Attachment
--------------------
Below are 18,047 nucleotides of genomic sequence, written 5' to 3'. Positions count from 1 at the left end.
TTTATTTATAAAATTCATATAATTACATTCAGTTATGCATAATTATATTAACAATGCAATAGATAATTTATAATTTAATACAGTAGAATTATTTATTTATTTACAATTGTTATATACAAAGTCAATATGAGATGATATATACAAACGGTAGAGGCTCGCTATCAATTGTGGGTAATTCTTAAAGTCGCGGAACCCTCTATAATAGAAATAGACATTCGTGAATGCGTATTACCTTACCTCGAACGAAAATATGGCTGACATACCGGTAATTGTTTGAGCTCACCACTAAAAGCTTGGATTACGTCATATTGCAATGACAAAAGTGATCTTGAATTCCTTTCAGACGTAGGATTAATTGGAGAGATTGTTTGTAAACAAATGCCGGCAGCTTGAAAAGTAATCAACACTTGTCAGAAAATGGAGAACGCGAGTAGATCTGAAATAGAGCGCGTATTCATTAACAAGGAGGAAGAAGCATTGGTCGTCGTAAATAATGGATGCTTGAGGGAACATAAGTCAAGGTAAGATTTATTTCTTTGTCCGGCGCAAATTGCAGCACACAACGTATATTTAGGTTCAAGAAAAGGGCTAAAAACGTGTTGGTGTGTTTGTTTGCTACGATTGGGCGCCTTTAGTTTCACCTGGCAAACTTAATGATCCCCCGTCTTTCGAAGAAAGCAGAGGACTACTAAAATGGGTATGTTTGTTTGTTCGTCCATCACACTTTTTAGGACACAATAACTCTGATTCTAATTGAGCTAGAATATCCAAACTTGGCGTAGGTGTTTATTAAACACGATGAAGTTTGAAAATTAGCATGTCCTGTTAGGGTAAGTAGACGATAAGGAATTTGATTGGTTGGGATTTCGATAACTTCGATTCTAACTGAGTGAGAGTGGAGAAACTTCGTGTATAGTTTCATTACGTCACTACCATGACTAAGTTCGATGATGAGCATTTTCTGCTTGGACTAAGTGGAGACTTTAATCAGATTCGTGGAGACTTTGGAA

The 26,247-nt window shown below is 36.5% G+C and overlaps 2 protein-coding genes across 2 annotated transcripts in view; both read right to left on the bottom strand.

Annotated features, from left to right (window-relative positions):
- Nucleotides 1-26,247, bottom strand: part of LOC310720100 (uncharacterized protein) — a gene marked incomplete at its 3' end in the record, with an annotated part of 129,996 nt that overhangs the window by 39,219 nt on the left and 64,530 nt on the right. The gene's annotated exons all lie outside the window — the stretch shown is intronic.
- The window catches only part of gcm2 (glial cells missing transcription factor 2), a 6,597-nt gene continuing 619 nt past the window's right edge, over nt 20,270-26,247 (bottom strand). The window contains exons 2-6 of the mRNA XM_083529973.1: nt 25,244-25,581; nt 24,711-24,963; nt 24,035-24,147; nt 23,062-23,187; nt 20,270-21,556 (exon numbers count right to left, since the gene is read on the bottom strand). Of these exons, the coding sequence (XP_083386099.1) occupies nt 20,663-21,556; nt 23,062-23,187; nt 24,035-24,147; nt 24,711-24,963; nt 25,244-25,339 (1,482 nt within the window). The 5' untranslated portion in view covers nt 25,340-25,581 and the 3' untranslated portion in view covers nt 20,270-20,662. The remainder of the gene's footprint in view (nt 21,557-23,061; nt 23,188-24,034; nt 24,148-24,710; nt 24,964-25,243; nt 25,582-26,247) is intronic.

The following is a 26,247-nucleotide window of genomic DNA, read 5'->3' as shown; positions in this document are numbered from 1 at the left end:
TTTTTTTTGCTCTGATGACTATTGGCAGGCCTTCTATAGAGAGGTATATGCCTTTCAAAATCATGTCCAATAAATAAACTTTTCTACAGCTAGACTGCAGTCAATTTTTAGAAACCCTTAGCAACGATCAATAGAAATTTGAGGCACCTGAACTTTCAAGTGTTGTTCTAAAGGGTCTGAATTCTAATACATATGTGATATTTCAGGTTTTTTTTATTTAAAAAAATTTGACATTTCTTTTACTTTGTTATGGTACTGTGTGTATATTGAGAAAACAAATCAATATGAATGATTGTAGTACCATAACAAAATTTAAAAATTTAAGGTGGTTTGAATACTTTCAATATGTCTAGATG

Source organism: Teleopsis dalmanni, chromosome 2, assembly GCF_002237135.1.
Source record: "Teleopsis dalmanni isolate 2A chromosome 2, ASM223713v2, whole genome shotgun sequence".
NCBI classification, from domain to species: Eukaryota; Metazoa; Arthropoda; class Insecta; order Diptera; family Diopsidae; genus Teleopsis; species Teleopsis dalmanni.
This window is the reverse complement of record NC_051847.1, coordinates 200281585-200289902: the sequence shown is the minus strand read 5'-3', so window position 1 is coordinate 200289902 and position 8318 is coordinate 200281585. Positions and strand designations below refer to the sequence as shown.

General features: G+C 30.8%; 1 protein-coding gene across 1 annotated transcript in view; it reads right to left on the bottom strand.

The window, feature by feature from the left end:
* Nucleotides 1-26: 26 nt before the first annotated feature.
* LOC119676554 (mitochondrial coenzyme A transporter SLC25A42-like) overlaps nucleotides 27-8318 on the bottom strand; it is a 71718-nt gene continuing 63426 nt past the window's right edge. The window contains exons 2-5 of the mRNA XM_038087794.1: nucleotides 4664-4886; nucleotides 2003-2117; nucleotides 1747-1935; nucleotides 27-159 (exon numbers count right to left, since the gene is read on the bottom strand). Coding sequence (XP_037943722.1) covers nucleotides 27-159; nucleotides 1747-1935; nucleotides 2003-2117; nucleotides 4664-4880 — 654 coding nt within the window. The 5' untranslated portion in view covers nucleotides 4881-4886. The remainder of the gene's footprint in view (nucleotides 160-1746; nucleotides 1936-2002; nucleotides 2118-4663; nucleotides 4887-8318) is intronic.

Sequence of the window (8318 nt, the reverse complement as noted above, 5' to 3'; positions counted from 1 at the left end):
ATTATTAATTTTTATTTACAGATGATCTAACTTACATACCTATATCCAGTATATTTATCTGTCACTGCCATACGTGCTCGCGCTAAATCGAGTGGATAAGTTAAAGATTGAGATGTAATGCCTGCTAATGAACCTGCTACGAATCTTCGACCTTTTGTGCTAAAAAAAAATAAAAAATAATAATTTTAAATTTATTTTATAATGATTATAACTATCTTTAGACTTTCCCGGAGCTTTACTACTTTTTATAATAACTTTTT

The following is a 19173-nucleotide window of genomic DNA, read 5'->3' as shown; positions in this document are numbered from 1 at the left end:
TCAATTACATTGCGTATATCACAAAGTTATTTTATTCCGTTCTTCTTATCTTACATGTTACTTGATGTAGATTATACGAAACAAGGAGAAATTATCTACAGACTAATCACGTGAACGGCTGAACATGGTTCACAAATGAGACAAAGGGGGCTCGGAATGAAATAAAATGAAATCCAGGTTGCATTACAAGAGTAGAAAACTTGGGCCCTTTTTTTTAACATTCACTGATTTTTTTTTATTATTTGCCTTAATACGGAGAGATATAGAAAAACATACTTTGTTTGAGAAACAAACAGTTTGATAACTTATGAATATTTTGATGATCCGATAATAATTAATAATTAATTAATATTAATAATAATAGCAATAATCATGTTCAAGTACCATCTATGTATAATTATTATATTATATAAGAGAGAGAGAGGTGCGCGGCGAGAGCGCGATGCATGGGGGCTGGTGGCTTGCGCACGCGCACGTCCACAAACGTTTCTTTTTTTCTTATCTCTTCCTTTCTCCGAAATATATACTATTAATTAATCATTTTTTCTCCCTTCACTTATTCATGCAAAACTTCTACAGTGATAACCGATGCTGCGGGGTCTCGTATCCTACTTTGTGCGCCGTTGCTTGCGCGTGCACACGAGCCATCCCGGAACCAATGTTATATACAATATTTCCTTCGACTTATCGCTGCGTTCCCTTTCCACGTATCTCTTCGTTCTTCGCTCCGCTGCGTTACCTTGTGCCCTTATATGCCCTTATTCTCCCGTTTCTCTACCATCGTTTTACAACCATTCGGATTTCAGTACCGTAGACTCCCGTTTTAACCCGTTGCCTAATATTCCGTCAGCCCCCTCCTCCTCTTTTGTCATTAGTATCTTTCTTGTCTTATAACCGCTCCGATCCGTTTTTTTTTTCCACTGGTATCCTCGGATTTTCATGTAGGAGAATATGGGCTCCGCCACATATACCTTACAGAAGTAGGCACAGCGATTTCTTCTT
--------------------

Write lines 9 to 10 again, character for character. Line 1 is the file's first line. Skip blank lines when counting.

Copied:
Source organism: Teleopsis dalmanni, chromosome 2, assembly GCF_002237135.1.
Source record: "Teleopsis dalmanni isolate 2A chromosome 2, ASM223713v2, whole genome shotgun sequence".